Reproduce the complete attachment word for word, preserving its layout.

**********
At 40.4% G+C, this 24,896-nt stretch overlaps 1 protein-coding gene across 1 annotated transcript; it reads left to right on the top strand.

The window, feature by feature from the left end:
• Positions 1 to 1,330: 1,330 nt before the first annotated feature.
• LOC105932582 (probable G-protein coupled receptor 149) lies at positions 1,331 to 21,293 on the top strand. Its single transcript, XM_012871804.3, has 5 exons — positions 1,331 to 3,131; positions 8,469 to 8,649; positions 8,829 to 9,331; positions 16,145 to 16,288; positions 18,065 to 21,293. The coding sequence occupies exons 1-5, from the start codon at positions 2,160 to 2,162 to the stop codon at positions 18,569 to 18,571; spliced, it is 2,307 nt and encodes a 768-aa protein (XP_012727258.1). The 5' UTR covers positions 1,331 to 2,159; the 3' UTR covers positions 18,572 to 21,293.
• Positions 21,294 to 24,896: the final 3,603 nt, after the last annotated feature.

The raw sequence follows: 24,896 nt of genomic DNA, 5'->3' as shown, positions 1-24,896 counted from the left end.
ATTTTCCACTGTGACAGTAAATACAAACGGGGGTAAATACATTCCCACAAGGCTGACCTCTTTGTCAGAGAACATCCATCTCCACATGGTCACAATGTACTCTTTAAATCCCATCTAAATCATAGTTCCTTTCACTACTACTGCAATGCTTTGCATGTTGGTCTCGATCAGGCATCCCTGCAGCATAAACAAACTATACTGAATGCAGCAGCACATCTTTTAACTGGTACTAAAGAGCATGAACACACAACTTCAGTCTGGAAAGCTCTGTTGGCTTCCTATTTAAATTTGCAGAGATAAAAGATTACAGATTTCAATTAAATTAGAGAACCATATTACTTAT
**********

At 40.4% G+C, this 24,896-nt stretch overlaps 1 protein-coding gene across 1 annotated transcript; it reads left to right on the top strand.

The window, feature by feature from the left end:
• Positions 1 to 1,330: 1,330 nt before the first annotated feature.
• LOC105932582 (probable G-protein coupled receptor 149) lies at positions 1,331 to 21,293 on the top strand. Its single transcript, XM_012871804.3, has 5 exons — positions 1,331 to 3,131; positions 8,469 to 8,649; positions 8,829 to 9,331; positions 16,145 to 16,288; positions 18,065 to 21,293. The coding sequence occupies exons 1-5, from the start codon at positions 2,160 to 2,162 to the stop codon at positions 18,569 to 18,571; spliced, it is 2,307 nt and encodes a 768-aa protein (XP_012727258.1). The 5' UTR covers positions 1,331 to 2,159; the 3' UTR covers positions 18,572 to 21,293.
• Positions 21,294 to 24,896: the final 3,603 nt, after the last annotated feature.

The raw sequence follows: 24,896 nt of genomic DNA, 5'->3' as shown, positions 1-24,896 counted from the left end.
ATTTTCCACTGTGACAGTAAATACAAACGGGGGTAAATACATTCCCACAAGGCTGACCTCTTTGTCAGAGAACATCCATCTCCACATGGTCACAATGTACTCTTTAAATCCCATCTAAATCATAGTTCCTTTCACTACTACTGCAATGCTTTGCATGTTGGTCTCGATCAGGCATCCCTGCAGCATAAACAAACTATACTGAATGCAGCAGCACATCTTTTAACTGGTACTAAAGAGCATGAACACACAACTTCAGTCTGGAAAGCTCTGTTGGCTTCCTATTTAAATTTGCAGAGATAAAAGATTACAGATTTCAATTAAATTAGAGAACCATATTACTTAT